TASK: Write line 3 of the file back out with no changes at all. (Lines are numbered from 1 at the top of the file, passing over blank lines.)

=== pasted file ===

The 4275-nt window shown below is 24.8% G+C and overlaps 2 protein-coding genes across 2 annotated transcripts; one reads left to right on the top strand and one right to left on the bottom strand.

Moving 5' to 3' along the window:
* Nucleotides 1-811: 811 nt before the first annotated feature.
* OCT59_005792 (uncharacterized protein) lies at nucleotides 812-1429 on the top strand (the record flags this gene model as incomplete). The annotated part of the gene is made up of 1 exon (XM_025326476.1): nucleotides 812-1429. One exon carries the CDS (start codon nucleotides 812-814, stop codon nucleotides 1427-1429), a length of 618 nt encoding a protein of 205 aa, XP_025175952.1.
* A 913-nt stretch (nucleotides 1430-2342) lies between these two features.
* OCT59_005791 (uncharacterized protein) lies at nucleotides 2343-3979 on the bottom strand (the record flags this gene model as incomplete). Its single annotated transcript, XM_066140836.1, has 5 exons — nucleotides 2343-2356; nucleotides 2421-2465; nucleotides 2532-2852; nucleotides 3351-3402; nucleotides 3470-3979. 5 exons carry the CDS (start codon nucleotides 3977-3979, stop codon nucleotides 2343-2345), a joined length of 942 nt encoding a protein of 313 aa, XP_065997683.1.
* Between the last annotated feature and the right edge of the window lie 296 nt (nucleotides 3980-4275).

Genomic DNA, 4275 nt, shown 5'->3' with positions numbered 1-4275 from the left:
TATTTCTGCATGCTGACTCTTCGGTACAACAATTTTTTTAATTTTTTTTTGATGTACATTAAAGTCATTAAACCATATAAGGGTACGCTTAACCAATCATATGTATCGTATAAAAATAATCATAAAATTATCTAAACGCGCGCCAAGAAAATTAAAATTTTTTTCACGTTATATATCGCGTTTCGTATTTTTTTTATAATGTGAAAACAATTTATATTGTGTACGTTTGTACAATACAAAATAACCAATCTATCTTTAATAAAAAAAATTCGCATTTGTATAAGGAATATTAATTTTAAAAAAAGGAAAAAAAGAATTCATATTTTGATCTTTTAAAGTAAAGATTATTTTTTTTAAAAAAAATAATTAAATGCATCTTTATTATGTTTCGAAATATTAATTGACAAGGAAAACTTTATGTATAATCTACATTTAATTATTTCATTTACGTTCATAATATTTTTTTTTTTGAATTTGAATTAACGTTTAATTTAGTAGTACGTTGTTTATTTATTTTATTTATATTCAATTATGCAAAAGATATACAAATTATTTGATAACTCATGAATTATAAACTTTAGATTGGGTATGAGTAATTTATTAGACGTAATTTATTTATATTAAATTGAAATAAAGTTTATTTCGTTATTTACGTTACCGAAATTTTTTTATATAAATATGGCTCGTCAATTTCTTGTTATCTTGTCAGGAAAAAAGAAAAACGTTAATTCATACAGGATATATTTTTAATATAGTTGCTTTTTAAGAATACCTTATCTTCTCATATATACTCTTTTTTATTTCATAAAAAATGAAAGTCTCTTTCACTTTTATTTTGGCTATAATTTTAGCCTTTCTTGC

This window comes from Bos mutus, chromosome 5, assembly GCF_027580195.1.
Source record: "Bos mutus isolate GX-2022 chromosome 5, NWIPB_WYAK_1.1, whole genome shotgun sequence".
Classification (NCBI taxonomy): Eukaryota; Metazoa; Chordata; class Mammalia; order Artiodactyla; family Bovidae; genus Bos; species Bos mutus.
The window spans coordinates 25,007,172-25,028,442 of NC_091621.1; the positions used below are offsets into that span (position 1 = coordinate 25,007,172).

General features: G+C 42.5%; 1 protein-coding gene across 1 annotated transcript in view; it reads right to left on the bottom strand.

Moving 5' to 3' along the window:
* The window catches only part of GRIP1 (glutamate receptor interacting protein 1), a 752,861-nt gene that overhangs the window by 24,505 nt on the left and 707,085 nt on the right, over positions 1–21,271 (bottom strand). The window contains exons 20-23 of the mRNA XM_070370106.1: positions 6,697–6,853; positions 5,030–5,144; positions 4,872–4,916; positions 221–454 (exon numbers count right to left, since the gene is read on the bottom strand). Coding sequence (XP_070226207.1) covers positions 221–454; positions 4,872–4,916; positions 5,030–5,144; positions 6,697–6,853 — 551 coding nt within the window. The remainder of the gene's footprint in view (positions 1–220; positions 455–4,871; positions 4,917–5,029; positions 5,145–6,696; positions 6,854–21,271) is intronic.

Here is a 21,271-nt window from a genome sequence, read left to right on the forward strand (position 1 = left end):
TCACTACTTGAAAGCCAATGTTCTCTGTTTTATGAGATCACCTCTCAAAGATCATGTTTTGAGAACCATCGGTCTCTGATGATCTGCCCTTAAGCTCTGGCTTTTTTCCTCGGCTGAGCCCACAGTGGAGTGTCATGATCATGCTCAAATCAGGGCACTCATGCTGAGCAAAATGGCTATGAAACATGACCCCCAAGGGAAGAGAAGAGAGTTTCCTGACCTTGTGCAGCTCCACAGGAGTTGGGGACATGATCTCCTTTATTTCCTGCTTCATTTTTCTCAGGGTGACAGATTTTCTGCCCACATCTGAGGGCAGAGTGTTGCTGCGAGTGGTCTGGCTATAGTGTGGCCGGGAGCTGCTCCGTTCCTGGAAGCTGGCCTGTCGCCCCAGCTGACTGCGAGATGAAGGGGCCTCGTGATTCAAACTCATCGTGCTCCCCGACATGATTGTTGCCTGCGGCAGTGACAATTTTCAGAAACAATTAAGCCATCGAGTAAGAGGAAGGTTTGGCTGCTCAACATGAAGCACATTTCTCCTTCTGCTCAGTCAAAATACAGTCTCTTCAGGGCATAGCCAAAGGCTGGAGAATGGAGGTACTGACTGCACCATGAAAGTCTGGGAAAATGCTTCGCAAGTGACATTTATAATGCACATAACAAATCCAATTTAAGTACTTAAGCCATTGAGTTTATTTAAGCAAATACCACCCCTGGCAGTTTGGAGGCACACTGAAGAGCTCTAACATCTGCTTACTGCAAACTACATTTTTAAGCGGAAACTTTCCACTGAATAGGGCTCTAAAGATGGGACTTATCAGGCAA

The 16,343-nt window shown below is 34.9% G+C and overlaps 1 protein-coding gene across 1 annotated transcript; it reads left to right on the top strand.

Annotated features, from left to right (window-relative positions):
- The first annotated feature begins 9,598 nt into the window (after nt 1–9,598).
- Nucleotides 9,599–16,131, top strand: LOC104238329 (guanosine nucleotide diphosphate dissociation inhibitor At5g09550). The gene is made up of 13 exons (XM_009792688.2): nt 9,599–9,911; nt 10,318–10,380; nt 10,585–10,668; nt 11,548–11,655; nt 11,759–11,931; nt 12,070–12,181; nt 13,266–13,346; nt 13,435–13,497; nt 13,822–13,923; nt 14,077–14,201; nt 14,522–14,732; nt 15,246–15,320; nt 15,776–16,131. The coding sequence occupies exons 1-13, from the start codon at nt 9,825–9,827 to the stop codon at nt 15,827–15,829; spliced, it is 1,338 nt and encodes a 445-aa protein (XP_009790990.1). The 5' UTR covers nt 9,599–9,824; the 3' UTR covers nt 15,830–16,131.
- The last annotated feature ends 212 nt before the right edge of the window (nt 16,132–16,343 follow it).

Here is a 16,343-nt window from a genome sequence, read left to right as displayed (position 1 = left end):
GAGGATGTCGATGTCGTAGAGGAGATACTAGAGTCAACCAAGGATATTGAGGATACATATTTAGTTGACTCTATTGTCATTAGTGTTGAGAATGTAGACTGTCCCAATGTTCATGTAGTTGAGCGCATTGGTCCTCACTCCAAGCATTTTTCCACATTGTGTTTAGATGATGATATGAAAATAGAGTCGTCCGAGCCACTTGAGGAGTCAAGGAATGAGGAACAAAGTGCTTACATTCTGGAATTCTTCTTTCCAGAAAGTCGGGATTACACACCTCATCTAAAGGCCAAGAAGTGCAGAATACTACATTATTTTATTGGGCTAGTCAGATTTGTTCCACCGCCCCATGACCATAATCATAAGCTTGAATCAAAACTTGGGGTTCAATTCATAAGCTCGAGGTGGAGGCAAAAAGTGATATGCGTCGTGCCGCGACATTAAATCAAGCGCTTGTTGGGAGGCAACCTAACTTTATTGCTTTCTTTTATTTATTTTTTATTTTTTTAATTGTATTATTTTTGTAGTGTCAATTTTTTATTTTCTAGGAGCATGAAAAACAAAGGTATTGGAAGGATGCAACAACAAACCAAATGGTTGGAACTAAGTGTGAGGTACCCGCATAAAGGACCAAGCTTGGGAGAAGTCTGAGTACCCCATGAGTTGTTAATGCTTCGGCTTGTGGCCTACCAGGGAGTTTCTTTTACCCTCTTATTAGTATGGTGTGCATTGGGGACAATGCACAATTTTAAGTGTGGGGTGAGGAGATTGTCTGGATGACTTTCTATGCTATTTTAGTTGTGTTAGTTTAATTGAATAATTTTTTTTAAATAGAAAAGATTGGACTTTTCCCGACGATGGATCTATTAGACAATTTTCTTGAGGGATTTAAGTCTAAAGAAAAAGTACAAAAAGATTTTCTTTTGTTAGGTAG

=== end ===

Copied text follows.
* Nucleotides 1-811: 811 nt before the first annotated feature.